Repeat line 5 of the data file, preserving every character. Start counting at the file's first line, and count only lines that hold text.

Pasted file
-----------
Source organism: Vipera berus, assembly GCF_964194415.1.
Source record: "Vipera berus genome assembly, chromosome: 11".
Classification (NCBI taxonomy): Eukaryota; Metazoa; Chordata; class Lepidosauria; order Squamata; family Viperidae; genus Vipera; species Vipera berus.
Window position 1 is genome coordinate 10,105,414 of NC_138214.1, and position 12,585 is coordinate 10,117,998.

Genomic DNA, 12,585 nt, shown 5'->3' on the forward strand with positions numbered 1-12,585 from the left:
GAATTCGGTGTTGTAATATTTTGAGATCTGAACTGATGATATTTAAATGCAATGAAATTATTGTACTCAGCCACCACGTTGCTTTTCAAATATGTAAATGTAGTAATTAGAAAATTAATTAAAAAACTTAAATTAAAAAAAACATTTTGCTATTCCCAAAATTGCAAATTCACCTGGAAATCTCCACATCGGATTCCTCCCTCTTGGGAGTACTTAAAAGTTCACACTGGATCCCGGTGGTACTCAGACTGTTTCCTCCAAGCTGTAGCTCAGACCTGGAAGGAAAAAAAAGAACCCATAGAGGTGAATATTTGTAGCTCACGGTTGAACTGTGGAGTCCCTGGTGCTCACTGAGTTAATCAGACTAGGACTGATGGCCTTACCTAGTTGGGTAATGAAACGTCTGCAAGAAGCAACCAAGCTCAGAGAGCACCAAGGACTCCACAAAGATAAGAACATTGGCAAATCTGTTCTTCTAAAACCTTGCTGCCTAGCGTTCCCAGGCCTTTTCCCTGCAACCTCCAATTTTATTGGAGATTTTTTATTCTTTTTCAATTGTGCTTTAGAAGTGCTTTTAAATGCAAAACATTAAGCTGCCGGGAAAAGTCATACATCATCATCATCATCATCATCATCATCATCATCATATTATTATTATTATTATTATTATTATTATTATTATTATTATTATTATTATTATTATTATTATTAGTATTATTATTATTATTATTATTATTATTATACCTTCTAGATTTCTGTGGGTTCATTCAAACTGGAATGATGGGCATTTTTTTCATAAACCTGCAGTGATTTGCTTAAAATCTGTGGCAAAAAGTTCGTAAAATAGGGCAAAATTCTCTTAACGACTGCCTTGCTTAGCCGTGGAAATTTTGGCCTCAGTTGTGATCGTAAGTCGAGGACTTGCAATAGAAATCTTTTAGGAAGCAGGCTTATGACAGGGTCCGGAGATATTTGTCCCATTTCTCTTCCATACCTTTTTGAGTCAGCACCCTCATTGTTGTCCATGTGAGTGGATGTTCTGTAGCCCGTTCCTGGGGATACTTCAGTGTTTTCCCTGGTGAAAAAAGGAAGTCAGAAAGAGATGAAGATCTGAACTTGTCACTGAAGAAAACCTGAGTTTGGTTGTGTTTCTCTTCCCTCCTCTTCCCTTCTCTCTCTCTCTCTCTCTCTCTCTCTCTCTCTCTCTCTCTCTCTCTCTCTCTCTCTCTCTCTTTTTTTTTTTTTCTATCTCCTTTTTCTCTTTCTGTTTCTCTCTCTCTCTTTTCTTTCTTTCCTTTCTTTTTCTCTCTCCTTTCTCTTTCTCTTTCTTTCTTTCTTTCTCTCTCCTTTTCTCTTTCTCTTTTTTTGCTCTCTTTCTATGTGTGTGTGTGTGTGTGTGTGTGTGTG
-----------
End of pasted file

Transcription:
Genomic DNA, 12,585 nt, shown 5'->3' on the forward strand with positions numbered 1-12,585 from the left: